It is known that a conflict of interest can endanger the integrity of the arbitral proceeding. The existence of third-party funding as a factor plays a huge role in the proceedings of an arbitration. The relationship between the parties, the funders and the arbitrator or the tribunal is very crucial and simply can make or break the integrity of the proceedings. The presence of a funder in a proceeding can bring a reasonable doubt as to the independence and impartiality of the arbitrators. The conflict of interest of arbitrators may pose a threat to the overall fairness of the proceeding and harm the aim of attainment of justice. To regulate this issue, a possible way is the disclosure of third-party funding. It concerns the disclosure of the existence of Third-party funding, the identity of the funders, and in some cases even the terms of TPF.

The necessity for disclosure of TPF lies on the basis of providing justice through impartial means. Every party has a right to be well informed about the relationships and the effects and circumstances that may arise due to them to determine that their arbitrator is impartial and independent. It is also easier and saves time and resources if the parties disclose the identity of the funders so that the arbitrators will not have to carry out investigations of the funders each time. Disclosing TPF during the initial proceedings may also save the tribunal extra burden and costs by terminating the proceedings in the start itself, in case of conflict of interest, rather than carrying out the proceedings entirely to later render the award as void. There are also cases where Arbitrators have proved to be supportive of full disclosure. In Manuel Garcia Armas and others v. Venezuela[2], the Arbitral Tribunal ordered Claimants to disclose the terms of the Funding Agreement “invoking a duty to protect the integrity of the procedure.”[3]

Position of disclosure of TPF in international arbitration

TPF itself, though known and widely practised in the international space of arbitration, is not properly regulated. The UNITRAL, ICC and other arbitration Rules take into consideration and regulate arbitral proceedings and such other matters but areas like third- party funding and not regulated strictly, considering it plays a major role in the confidentiality and transparency of the proceedings and the independence and impartiality of the arbitrators. The trends are however pointing towards mandatory disclosure in TPF. Mandatory disclosure significantly reduces the risk of conflict of interest and helps prevent any challenges that may arise against an award in the future. It also helps the proceedings to attain maximum transparency and the right of the parties to be aware of their position in relation with the funders and arbitrators.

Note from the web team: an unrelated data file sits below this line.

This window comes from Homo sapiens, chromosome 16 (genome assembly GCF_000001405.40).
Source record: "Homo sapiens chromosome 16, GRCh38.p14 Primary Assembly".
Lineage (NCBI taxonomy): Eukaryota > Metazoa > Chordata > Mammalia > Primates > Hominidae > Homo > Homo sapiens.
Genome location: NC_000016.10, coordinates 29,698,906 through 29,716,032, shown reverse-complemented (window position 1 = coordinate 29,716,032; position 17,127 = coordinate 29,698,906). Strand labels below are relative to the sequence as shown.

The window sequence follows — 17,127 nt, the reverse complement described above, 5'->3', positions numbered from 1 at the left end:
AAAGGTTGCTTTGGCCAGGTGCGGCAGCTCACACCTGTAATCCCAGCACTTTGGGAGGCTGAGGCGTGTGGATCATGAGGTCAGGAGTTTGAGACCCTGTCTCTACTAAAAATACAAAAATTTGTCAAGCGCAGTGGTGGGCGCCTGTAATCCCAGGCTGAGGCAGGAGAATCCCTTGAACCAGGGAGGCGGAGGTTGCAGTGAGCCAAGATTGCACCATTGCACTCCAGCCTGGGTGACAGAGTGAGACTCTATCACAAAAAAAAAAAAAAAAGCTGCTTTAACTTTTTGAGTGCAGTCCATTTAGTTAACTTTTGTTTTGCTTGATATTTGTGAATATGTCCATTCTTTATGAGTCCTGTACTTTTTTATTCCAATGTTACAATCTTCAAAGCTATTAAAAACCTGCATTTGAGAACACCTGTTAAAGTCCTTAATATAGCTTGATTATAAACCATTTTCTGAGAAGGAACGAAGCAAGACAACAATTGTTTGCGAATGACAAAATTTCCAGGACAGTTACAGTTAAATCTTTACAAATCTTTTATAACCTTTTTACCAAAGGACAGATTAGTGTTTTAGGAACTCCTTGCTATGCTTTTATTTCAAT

The international community is taking different stances on the disclosure of TPF in arbitration. With the privacy and confidentiality of the parties and their funding agreements in question, full disclosure becomes a threat to privacy between the parties and its funders against the threat of conflict of interest of arbitrators in the absence of disclosure. Finding a middle ground in such scenarios is a priority and many institutions have been inching towards it in recent times. In Sehil v. Turkmenistan, SAS v. Bolivia and Guaracachi v. Bolivia, in the view of preventing a potential conflict of interest and to uphold the principles of independence and impartiality on the part of arbitrators and to attain justice, a full disclosure was ordered by the tribunal. Countries like Hong Kong and Singapore have been taking steps towards empowering the tribunals with the power to enquire the details of funding and even order for a full disclosure of TPF.